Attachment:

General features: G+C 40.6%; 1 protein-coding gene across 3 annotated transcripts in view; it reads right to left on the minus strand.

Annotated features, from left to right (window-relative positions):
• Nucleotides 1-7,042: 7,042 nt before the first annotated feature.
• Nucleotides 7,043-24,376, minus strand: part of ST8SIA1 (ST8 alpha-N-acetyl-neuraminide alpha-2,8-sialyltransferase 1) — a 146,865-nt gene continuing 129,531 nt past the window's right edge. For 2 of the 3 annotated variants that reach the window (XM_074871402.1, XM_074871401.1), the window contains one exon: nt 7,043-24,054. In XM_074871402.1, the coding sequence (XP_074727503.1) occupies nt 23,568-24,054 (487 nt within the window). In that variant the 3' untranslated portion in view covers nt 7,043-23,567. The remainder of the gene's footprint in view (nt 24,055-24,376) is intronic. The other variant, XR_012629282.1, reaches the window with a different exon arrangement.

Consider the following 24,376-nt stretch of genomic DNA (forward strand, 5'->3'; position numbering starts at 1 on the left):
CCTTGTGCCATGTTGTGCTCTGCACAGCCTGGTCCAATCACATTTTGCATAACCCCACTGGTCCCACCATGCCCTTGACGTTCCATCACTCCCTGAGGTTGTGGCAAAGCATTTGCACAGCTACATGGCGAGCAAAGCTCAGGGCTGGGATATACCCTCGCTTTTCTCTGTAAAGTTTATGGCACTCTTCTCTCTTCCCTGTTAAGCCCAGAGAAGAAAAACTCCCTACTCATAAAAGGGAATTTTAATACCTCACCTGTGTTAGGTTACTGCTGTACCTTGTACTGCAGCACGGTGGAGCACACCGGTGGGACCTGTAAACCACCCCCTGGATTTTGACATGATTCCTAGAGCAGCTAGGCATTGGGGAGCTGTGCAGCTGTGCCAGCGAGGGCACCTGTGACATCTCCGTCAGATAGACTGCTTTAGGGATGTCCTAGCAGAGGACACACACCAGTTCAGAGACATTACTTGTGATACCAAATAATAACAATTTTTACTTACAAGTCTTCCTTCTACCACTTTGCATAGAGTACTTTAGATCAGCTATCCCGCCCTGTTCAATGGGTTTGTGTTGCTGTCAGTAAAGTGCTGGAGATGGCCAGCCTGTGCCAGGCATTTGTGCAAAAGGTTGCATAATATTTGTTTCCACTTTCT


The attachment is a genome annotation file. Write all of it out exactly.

General features: G+C 40.6%; 1 protein-coding gene across 3 annotated transcripts in view; it reads right to left on the minus strand.

Annotated features, from left to right (window-relative positions):
• Nucleotides 1-7,042: 7,042 nt before the first annotated feature.
• Nucleotides 7,043-24,376, minus strand: part of ST8SIA1 (ST8 alpha-N-acetyl-neuraminide alpha-2,8-sialyltransferase 1) — a 146,865-nt gene continuing 129,531 nt past the window's right edge. For 2 of the 3 annotated variants that reach the window (XM_074871402.1, XM_074871401.1), the window contains one exon: nt 7,043-24,054. In XM_074871402.1, the coding sequence (XP_074727503.1) occupies nt 23,568-24,054 (487 nt within the window). In that variant the 3' untranslated portion in view covers nt 7,043-23,567. The remainder of the gene's footprint in view (nt 24,055-24,376) is intronic. The other variant, XR_012629282.1, reaches the window with a different exon arrangement.

Consider the following 24,376-nt stretch of genomic DNA (forward strand, 5'->3'; position numbering starts at 1 on the left):
CCTTGTGCCATGTTGTGCTCTGCACAGCCTGGTCCAATCACATTTTGCATAACCCCACTGGTCCCACCATGCCCTTGACGTTCCATCACTCCCTGAGGTTGTGGCAAAGCATTTGCACAGCTACATGGCGAGCAAAGCTCAGGGCTGGGATATACCCTCGCTTTTCTCTGTAAAGTTTATGGCACTCTTCTCTCTTCCCTGTTAAGCCCAGAGAAGAAAAACTCCCTACTCATAAAAGGGAATTTTAATACCTCACCTGTGTTAGGTTACTGCTGTACCTTGTACTGCAGCACGGTGGAGCACACCGGTGGGACCTGTAAACCACCCCCTGGATTTTGACATGATTCCTAGAGCAGCTAGGCATTGGGGAGCTGTGCAGCTGTGCCAGCGAGGGCACCTGTGACATCTCCGTCAGATAGACTGCTTTAGGGATGTCCTAGCAGAGGACACACACCAGTTCAGAGACATTACTTGTGATACCAAATAATAACAATTTTTACTTACAAGTCTTCCTTCTACCACTTTGCATAGAGTACTTTAGATCAGCTATCCCGCCCTGTTCAATGGGTTTGTGTTGCTGTCAGTAAAGTGCTGGAGATGGCCAGCCTGTGCCAGGCATTTGTGCAAAAGGTTGCATAATATTTGTTTCCACTTTCT